Join the Wild Bird Revolution! Be the first to introduce your friends, family and colleagues to the freedom and splendor of birds in the wild! Close-up and at high resolution. The vibrant colors, fine feathers, glinting eyes are all crystal clear. Advances in digital photography have given us the opportunity to capture the beauty and freedom of birds in the wild like never before. In January 2011, the Wild Bird Trust set up a Facebook page with the intention of celebrating free flight and birds in the wild from around the world. Here are the “Top 25 Wild Bird Photographs of the Week” drawn from thousands, upon thousands of photographs submitted to the Wild Bird Trust. Celebrate the freedom and splendor of birds in the wild with us and stimulate positive change by sharing how beautiful the birds of the world really are…
PLEASE SHARE OUR “Top 25 Wild Bird Photographs of the Week #21″ WITH YOUR FRIENDS AND BECOME PART OF THE WILD BIRD REVOLUTION!!!
Wild, free-living birds are ambassadors of the natural habitat they depend upon. Some eat only meat, while other eat only nectar. Some migrate from Cape Town to Siberia between seasons, while others stay at home to protect their patch. Some live 99% of the time in the sky, others live almost entirely underwater. The birds of the world have an astounding diversity of color, design, function, grace, power and creativity that can only come from millions of years of mastering life on earth, or, should I say, in the air. These feathered aviators come from the age of the dinosaurs and their ancestors can be found as ancient fossils from prehistory. From pole to pole they had just about found a home and a place everywhere, in the air, under the waves, in the branches, in your garden, above cities, and in our forests. We need to do everything we can as a society to ensure that future generations have the amazing diversity of birds in their gardens, towns, parks, reserves and wilderness areas that we still have…
Please join the Wild Bird Trust page on Facebook or follow us on Twitter to receive all wild bird photo updates and join the Wild Bird Revolution. Submit your own photos and become part of this important public awareness campaign to bring the magic of wild birds to the world. Prepare to be blown away every week…
Tickell's blue flycatchers breed in tropical Asia, from the Indian Subcontinent to SE Asia, stretching across all the countries from India to Indonesia, preferring dense scrub to forest. (Amit Kumar)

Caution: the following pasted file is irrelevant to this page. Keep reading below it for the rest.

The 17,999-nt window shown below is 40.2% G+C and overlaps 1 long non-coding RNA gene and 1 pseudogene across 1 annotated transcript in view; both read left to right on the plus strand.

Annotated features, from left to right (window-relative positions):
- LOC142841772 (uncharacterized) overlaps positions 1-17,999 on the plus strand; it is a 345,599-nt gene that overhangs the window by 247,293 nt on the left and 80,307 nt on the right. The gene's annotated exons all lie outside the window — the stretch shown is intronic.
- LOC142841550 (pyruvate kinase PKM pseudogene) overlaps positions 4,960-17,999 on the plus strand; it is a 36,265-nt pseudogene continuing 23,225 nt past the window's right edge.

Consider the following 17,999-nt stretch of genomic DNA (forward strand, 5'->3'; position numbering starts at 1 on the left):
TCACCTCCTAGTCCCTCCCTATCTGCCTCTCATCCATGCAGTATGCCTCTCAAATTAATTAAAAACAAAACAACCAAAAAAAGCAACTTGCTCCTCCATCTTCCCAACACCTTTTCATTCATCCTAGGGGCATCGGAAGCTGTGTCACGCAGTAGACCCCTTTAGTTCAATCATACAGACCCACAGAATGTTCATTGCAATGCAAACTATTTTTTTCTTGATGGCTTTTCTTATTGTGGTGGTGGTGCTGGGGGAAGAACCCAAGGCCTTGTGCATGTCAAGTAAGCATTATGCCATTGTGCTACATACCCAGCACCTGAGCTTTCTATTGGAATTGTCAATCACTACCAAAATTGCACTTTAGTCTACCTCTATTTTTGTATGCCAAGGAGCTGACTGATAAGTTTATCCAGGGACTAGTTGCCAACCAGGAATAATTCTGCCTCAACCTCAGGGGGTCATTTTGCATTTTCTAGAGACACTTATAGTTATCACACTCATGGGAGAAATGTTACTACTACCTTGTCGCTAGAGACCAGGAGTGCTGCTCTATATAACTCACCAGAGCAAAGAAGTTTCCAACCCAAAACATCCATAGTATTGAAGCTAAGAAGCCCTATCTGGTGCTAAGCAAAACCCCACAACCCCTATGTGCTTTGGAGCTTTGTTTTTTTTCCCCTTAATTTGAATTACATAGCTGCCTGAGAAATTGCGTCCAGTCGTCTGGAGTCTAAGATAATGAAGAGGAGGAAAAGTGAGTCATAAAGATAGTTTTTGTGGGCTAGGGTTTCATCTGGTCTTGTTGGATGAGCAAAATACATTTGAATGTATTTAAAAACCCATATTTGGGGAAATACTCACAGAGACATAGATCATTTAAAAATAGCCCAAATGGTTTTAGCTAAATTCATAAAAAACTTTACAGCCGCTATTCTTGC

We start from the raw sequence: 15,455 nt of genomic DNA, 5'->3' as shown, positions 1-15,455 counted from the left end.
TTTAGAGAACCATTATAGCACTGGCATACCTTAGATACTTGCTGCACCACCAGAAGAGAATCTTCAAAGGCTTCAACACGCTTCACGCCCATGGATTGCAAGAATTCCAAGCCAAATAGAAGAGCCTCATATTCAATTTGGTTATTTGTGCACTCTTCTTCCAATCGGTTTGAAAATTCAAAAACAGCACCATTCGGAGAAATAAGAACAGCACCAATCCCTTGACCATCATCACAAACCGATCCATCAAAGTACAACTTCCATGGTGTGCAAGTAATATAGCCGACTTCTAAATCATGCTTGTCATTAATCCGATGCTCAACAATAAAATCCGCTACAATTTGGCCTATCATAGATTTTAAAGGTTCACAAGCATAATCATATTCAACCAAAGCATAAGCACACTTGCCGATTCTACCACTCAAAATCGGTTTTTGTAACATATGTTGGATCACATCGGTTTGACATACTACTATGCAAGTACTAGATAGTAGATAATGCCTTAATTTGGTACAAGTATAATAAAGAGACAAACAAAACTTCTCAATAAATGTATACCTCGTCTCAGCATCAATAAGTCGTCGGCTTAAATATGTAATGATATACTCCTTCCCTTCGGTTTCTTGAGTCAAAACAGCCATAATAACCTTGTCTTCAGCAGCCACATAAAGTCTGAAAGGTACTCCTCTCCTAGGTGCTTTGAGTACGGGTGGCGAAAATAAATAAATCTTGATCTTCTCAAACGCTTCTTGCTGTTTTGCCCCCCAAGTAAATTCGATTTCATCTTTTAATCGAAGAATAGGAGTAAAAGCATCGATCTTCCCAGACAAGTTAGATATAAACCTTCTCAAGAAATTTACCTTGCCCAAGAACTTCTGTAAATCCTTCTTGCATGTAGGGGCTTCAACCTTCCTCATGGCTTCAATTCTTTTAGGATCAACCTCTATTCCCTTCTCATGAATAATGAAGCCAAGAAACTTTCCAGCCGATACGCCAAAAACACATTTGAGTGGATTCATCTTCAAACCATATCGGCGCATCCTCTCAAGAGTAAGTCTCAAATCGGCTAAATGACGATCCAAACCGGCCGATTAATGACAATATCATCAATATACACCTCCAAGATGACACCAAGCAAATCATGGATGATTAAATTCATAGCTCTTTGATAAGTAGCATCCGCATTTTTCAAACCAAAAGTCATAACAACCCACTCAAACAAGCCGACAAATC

Rainbow lorikeets brightly colored Australasian parrots found in Australia, E Indonesia, Papua New Guinea, New Caledonia, Solomon Islands and Vanuatu. Here photographed in New South Wales (Australia) where same as the rest of the eastern seaboard, from Queensland to South Australia, and northwest Tasmania, they are abundant, preferring rainforest, coastal bush and woodland areas. (Peter Styring / https://www.facebook.com/AustralianParrotsAndBirds)
Red kites are endemic to the W Palearctic region of Europe and NW Africa. Photographed here in Wales. (Suranjan Mukherjee)
African darters like their cousins around the world are sleek and streamlined for a life hunting fish under the water. They and the water's of Africa are one. (Stephen Pietersen)
Blue-throated barbets are found across the Indian Subcontinent and SE Asia. This stunning individual has taken an interest in the photographer. (Dhritiman Hore)
Pied mynas or Asian pied starlings are found on the Indian Subcontinent and throughout SE Asia. They have the ability to mimic human voices, which makes them popular as cage birds. The Sema Nagas will not eat this bird as they believe it is the reincarnation of a human. (Syed F. Abbas)
Greater flamingos are the most widespread species of the flamingo in the world. They are found in parts of Africa, coastal regions of Pakistan and India, as well as Spain, Albania, Turkey, Greece, Cyprus, Portugal, Italy, and France. (Sangeeta Dhanuka)
Streamer-tailed tyrants are found in Argentina, Bolivia, Brazil, and Paraguay, preferring dry savanna and subtropical or tropical seasonally wet or flooded lowland grasslands. The beauty photographed en route to Intervales (Brazil). (Adam Riley / www.rockjumperbirding.com)
Grey-breasted spurfowls are endemic to Tanzania and a great place to see them is the Serengeti National Park. (Adam Riley / www.rockjumperbirding.com)
White-backed mousebirds are endemic to southern Africa, preferring the dry western regions. They feed on fruit, flowers, leaves and nectar, and need to bask in the sun to speed the digestive process and get as much out of fermentation as possible. (Anton Welman)
Baglafecht weavers are found in Burundi, Cameroon, Central African Republic, Democratic Republic of the Congo, Eritrea, Ethiopia, Kenya, Malawi, Nigeria, Rwanda, Sudan, Tanzania, Uganda, and Zambia. They prefer subtropical or tropical moist lowland and montane forests. Photographed here in Bushara Island (Uganda). (Artur Bujanowicz)